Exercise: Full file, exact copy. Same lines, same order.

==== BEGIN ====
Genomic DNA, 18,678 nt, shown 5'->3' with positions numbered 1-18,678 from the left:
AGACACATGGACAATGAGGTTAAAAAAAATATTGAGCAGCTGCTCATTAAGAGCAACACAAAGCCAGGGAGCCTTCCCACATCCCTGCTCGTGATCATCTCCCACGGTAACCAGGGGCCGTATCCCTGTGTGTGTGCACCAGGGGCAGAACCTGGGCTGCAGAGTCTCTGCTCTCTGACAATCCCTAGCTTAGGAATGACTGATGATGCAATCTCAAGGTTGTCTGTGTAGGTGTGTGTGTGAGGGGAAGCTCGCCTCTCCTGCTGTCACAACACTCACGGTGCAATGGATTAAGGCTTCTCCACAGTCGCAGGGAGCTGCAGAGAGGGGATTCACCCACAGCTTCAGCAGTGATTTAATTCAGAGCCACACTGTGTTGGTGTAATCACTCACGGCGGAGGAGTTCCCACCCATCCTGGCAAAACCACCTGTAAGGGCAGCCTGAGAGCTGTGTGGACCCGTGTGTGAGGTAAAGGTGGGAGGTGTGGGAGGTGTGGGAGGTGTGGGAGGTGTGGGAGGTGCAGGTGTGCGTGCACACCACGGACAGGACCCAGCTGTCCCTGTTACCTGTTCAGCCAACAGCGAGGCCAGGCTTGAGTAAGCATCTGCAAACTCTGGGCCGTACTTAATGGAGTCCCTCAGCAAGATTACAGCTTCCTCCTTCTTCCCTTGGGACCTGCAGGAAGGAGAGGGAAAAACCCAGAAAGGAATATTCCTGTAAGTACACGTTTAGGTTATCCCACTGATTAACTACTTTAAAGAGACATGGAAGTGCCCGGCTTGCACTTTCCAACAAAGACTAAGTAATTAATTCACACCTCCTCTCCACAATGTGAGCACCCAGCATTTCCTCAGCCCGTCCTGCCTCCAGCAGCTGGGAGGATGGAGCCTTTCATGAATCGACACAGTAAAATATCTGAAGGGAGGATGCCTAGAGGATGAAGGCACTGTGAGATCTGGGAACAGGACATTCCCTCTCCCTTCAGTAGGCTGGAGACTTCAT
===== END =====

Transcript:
Genomic DNA, 18,678 nt, shown 5'->3' with positions numbered 1-18,678 from the left:
AGACACATGGACAATGAGGTTAAAAAAAATATTGAGCAGCTGCTCATTAAGAGCAACACAAAGCCAGGGAGCCTTCCCACATCCCTGCTCGTGATCATCTCCCACGGTAACCAGGGGCCGTATCCCTGTGTGTGTGCACCAGGGGCAGAACCTGGGCTGCAGAGTCTCTGCTCTCTGACAATCCCTAGCTTAGGAATGACTGATGATGCAATCTCAAGGTTGTCTGTGTAGGTGTGTGTGTGAGGGGAAGCTCGCCTCTCCTGCTGTCACAACACTCACGGTGCAATGGATTAAGGCTTCTCCACAGTCGCAGGGAGCTGCAGAGAGGGGATTCACCCACAGCTTCAGCAGTGATTTAATTCAGAGCCACACTGTGTTGGTGTAATCACTCACGGCGGAGGAGTTCCCACCCATCCTGGCAAAACCACCTGTAAGGGCAGCCTGAGAGCTGTGTGGACCCGTGTGTGAGGTAAAGGTGGGAGGTGTGGGAGGTGTGGGAGGTGTGGGAGGTGTGGGAGGTGCAGGTGTGCGTGCACACCACGGACAGGACCCAGCTGTCCCTGTTACCTGTTCAGCCAACAGCGAGGCCAGGCTTGAGTAAGCATCTGCAAACTCTGGGCCGTACTTAATGGAGTCCCTCAGCAAGATTACAGCTTCCTCCTTCTTCCCTTGGGACCTGCAGGAAGGAGAGGGAAAAACCCAGAAAGGAATATTCCTGTAAGTACACGTTTAGGTTATCCCACTGATTAACTACTTTAAAGAGACATGGAAGTGCCCGGCTTGCACTTTCCAACAAAGACTAAGTAATTAATTCACACCTCCTCTCCACAATGTGAGCACCCAGCATTTCCTCAGCCCGTCCTGCCTCCAGCAGCTGGGAGGATGGAGCCTTTCATGAATCGACACAGTAAAATATCTGAAGGGAGGATGCCTAGAGGATGAAGGCACTGTGAGATCTGGGAACAGGACATTCCCTCTCCCTTCAGTAGGCTGGAGACTTCAT